8      Idaho Power Co                    1.10    9.2   245    57.0 3.3    13082     0.0      0.309
         9      Kentucky Utilities Co             1.34   13.0   168    60.4 7.2     8406     0.0      0.862
         10     Madison Gas & Electric Co         1.12   12.4   197    53.0 2.7     6455    39.2      0.623
         11     Nevada Power Co                   0.75    7.5   173    51.5 6.5    17441     0.0      0.768
         12     New England Electric Co           1.13   10.9   178    62.0 3.7     6154     0.0      1.897
         13     Northern States Power Co          1.15   12.7   199    53.7 6.4     7179    50.2      0.527
         14     Oklahoma Gas & Electric Co        1.09   12.0    96    49.8 1.4     9673     0.0      0.588
         15     Pacific Gas & Electric Co         0.96    7.6   164    62.2 -0.1    6468     0.9      1.400
         16     Puget Sound Power & Light Co      1.16    9.9   252    56.0 9.2    15991     0.0      0.620
         17     San Diego Gas & Electric Co       0.76    6.4   136    61.9 9.0     5714     8.3      1.920
         18     The Southern Co                   1.05   12.6   150    56.7 2.7    10140     0.0      1.108
         19     Texas Utilities Co                1.16   11.7   104    54.0 -2.1   13507     0.0      0.636
         20     Wisconsin Electric Power Co       1.20   11.8   148    59.9 3.5     7287    41.1      0.702
         21     United Illuminating Co            1.04    8.6   204    61.0 3.5     6650     0.0      2.116
         22     Virginia Electric & Power Co      1.07    9.3   174    54.3 5.9    10093    26.6      1.306

              X1: Fixed charge coverage ratio (income/debt)           X2: Rate of return on capital
              X3: Cost per KW capacity in place                       X4: Annual load factor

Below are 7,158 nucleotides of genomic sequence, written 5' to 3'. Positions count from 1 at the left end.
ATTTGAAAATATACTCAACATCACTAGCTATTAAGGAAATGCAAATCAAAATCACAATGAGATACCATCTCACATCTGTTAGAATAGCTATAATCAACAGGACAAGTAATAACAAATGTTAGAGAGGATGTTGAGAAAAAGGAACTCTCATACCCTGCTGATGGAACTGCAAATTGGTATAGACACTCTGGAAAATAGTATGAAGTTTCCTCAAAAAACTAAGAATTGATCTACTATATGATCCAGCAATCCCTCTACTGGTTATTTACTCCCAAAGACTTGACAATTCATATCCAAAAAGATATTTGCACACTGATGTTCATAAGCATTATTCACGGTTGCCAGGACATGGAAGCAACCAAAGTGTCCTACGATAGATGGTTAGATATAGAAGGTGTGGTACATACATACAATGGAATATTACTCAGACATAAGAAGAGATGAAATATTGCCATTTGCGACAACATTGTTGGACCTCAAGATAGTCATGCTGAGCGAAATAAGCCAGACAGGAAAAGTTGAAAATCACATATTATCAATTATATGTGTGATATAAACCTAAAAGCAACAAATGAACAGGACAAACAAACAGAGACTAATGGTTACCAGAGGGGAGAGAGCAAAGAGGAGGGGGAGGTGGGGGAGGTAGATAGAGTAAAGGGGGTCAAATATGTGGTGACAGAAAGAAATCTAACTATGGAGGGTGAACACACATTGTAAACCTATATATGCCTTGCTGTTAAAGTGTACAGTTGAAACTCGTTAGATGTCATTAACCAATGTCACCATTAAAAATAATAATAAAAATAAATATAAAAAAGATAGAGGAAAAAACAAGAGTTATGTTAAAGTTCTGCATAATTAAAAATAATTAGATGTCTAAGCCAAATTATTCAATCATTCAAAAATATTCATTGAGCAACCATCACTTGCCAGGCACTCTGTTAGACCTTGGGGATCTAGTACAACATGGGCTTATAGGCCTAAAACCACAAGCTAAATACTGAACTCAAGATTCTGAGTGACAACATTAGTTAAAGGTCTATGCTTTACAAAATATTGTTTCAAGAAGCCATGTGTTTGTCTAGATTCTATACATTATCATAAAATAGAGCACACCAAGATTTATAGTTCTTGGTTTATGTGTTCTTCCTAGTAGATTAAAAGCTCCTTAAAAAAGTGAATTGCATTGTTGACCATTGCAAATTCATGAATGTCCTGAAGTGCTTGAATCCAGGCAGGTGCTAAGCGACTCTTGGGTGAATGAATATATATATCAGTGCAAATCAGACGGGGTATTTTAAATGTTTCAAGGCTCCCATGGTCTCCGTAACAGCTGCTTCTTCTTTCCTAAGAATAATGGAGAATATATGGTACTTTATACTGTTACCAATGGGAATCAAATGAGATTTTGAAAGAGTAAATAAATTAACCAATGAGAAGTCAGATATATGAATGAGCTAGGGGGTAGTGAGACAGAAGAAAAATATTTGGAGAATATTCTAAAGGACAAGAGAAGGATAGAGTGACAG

X5: Peak KWH demand growth from 1974 to1975             X6: Sales (KWH per year)
              X7: Percent Nuclear                                     X8: Total fuel costs (cents per KWH)
  Table: Distances between 22 Utilities

Firm
number   1      2      3      4      5      6      7      8      9      10      11      12      13      14      15      16      17      18      19   20   21   22

 1       0.00
 2       3.10   0.00
 3       3.68   4.92   0.00
 4       2.46   2.16   4.11   0.00
 5       4.12   3.85   4.47   4.13   0.00
 6       3.61   4.22   2.99   3.20   4.60   0.00
 7       3.90   3.45   4.22   3.97   4.60   3.35   0.00
 8       2.74   3.89   4.99   3.69   5.16   4.91   4.36   0.00
 9       3.25   3.96   2.75   3.75   4.49   3.73   2.80   3.59   0.00
 10      3.10   2.71   3.93   1.49   4.05   3.83   4.51   3.67   3.57    0.00
 11      3.49   4.79   5.90   4.86   6.46   6.00   6.00   3.46   5.18    5.08    0.00
 12      3.22   2.43   4.03   3.50   3.60   3.74   1.66   4.06   2.74    3.94    5.21    0.00
 13      3.96   3.43   4.39   2.58   4.76   4.55   5.01   4.14   3.66    1.41    5.31    4.50    0.00
 14      2.11   4.32   2.74   3.23   4.82   3.47   4.91   4.34   3.82    3.61    4.32    4.34    4.39    0.00
 15      2.59   2.50   5.16   3.19   4.26   4.07   2.93   3.85   4.11    4.26    4.74    2.33    5.10    4.24    0.00
 16      4.03   4.84   5.26   4.97   5.82   5.84   5.04   2.20   3.63    4.53    3.43    4.62    4.41    5.17    5.18    0.00
 17      4.40   3.62   6.36   4.89   5.63   6.10   4.58   5.43   4.90    5.48    4.75    3.50    5.61    5.56    3.40    5.56    0.00
 18      1.88   2.90   2.72   2.65   4.34   2.85   2.95   3.24   2.43    3.07    3.95    2.45    3.78    2.30    3.00    3.97    4.43    0.00
 19      2.41   4.63   3.18   3.46   5.13   2.58   4.52   4.11   4.11    4.13    4.52    4.41    5.01    1.88    4.03    5.23    6.09    2.47    0.00
 20      3.17   3.00   3.73   1.82   4.39   2.91   3.54   4.09   2.95    2.05    5.35    3.43    2.23    3.74    3.78    4.82    4.87    2.92    3.90 0.00
 21      3.45   2.32   5.09   3.88   3.64   4.63   2.68   3.98   3.74    4.36    4.88    1.38    4.94    4.93    2.10    4.57    3.10    3.19    4.97 4.15 0.00
 22      2.51   2.42   4.11   2.58   3.77   4.03   4.00   3.24   3.21    2.56    3.44    3.00    2.74    3.51    3.35    3.46    3.63    2.55    3.97 2.62 3.01 0.00
               Dendogram
Cluster Analysis of N=22 Utility companies
   Euclidean distance, Average Linkage
               Dendogram
Cluster Analysis of N=22 Utility companies
    Euclidean distance, Single Linkage